The morning of the party, I woke up at 3:30 in the morning. Not intentionally! I was having a difficult time sleeping, and I'm sure part of it was because I was anxious. As it turned out, however, waking up that early was the only reason I was able to pull everything off! I prepared the turkey and cheese roll-ups and the spinach cheese ring in advance so I would just have to bake it in the morning. Everything else I had to do that day because I did not have a ton of storage space to keep all the prepared food. So from 3:30 in the morning until 11:45 when the party started, I was a machine! I prepared the filling for the pinwheels and separated some out so there would be no gluten contamination when I spread the filling onto the flour tortillas. My gluten-free guest was bringing her own tortillas so I could roll them for her when she arrived. She brought these. The most labor intensive thing I made was the fruit kebab platter. There is surely an easier/faster way to make it, but I don't know what it is. It felt like that part took FOREVER. Everything else was pretty simple. While I made a lot of things and felt like I took a lot on, none of it was really that difficult or fancy. And everything I made turned out well, other than the frosting I tried to make for the smash cake. It was just a chilled can of coconut cream and some cream of tartar. That's it. But it wouldn't whip and there was only so long I was going to stand there with my hand mixer and the minutes ticking away trying to get it to work. Thankfully, my daughter has no clue what frosting is or whether she'd want it on a cake. She loved what she had!

For the most part, the food was devoured. The baked beans, around which I planned the rest of the menu, weren't touched. :) Neither was the pasta salad. However, I used gluten-free corkscrew pasta from Aldi (to accommodate everyone, including our gluten-free guest) and I think it just doesn't taste good cold. I heated it up as leftovers and I thought it was really good! But I don't blame anyone for not eating it. However, the turkey and cheese roll-ups, the spinach cheese ring, and the pinwheels were all a big hit. People also enjoyed the fruit skewers and even commented on what a fun take on fruit salad it was.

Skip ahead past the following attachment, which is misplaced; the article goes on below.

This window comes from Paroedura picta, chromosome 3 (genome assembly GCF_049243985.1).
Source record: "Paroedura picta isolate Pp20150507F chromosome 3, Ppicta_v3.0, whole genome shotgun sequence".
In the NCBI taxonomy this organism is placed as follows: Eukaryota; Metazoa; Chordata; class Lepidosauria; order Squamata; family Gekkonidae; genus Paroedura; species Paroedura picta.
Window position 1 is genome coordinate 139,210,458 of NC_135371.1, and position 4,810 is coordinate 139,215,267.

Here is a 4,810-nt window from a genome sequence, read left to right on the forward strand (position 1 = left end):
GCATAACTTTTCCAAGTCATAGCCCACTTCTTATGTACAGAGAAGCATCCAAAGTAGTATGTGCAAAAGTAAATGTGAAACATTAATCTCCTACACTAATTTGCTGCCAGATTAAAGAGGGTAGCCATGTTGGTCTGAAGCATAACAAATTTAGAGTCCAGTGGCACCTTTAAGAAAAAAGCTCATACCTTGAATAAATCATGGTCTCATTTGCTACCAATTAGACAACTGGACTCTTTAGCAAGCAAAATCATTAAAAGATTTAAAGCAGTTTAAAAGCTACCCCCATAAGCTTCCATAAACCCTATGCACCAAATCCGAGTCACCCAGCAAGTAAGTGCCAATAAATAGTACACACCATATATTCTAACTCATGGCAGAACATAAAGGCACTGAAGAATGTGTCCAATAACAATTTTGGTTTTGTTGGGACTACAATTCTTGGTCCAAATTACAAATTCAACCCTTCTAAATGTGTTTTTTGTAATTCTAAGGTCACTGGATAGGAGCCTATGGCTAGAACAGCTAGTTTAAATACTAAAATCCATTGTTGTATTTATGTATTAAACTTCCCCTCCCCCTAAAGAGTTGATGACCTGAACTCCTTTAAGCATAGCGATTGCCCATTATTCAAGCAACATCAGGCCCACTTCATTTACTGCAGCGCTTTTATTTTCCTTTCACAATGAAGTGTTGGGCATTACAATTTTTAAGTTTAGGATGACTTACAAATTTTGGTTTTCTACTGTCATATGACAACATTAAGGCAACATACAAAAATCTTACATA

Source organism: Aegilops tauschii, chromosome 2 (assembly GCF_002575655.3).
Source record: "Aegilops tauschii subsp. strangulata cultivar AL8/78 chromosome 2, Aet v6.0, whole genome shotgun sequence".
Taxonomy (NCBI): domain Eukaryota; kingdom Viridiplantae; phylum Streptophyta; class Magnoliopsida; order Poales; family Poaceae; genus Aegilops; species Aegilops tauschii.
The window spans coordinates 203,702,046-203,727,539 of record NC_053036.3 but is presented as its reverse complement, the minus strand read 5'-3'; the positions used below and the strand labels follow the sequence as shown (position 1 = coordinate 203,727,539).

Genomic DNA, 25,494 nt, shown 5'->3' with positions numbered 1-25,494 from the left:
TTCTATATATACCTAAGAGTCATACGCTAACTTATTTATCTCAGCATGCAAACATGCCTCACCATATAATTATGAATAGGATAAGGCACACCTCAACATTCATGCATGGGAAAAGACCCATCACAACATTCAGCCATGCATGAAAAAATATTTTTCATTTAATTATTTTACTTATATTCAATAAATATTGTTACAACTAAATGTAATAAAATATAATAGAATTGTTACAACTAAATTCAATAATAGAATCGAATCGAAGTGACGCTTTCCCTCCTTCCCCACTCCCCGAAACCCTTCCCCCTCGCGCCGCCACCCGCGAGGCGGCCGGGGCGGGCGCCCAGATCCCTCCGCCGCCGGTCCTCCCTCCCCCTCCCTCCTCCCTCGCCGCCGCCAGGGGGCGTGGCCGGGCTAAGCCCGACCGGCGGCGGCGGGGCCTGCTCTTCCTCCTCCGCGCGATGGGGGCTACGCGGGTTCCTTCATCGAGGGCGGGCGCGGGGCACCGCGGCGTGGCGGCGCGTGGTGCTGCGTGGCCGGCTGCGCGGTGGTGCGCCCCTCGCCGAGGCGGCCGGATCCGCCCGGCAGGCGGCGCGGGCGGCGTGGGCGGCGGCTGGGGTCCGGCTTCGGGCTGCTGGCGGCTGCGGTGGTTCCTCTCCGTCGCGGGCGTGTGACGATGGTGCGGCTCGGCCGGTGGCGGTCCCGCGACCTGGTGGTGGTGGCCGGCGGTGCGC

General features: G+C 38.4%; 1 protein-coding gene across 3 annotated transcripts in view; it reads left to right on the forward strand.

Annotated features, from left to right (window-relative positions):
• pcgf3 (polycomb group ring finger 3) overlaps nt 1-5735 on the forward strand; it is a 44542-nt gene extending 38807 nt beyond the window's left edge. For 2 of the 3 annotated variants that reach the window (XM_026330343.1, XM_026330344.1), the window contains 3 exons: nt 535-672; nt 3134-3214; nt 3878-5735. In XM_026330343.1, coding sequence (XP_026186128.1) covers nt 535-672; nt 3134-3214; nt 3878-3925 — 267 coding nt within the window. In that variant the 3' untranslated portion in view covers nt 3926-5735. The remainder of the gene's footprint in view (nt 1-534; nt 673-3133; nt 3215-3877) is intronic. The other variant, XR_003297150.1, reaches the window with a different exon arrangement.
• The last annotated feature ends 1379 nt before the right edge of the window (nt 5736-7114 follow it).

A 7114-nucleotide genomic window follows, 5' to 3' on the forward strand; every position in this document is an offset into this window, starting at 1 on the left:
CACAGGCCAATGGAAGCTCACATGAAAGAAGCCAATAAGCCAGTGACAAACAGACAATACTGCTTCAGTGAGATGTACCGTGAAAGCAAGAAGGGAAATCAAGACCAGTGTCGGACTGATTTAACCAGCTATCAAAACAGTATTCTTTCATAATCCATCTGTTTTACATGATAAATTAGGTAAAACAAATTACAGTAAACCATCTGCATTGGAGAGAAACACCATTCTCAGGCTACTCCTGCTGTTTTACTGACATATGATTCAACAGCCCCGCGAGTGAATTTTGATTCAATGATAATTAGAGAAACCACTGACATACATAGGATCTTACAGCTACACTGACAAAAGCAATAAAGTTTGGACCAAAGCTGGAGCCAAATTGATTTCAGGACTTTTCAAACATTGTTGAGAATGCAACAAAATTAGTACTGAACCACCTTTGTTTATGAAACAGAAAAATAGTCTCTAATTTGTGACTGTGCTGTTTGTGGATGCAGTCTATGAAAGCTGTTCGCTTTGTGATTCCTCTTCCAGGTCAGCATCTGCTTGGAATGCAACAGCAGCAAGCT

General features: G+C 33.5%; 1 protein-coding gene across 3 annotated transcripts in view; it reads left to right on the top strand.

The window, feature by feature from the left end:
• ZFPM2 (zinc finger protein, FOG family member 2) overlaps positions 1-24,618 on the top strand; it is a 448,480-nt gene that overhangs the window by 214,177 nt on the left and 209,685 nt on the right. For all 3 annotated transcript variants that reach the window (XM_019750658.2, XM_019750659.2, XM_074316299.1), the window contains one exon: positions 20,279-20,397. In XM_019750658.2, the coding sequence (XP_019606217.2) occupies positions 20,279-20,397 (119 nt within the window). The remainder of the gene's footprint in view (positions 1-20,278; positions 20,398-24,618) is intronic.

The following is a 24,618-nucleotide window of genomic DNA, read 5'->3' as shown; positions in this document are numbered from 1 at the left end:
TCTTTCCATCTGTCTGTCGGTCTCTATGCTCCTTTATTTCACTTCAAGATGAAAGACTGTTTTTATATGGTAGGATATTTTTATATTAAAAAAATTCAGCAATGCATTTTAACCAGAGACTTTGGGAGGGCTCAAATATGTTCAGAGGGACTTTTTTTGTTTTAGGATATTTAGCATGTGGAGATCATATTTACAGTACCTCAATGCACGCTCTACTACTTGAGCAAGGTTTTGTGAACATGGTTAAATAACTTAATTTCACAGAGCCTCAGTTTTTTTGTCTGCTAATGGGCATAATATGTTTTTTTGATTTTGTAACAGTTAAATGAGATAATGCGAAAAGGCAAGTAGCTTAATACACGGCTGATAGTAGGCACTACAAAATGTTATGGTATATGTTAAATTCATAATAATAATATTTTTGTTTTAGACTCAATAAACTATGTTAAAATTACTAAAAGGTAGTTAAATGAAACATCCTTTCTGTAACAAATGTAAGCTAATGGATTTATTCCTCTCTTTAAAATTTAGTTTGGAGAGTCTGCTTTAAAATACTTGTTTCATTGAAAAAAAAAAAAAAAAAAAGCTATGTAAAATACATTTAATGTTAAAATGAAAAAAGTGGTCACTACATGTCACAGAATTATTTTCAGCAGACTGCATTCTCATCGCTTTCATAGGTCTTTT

All in all, I was extremely proud of how the party turned out and that our guests enjoyed themselves and the food. I am glad I opted for an intimate first birthday party, and I plan to keep that going as long as possible. I think my girl would have been even more overwhelmed with more people all at once, and having to entertain more people would have led to fewer actual conversations. As we had it, everyone was able to converse somewhat meaningfully, and it was easier for me to keep my eyes on my baby, especially while she was eating. I'm proud of the planning I did so far in advance, even for such a teeny party, because that meant way less stress on the day of. Finally, I'm proud that I survived and realized that I could, in fact, put together a fun event with lots of simple and delicious food non-vegans could enjoy.

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Aug 02, 2019

I was one of the lucky ones to be included in this small birthday party. The food was indeed delicious! It really does't matter how many people show up to the party; 8, 10 or 20. The work preparing the food and the decorations is the same had you have 20 guests. It was a beautiful intimate party and it seemed that everyone had a very nice time, including your little one.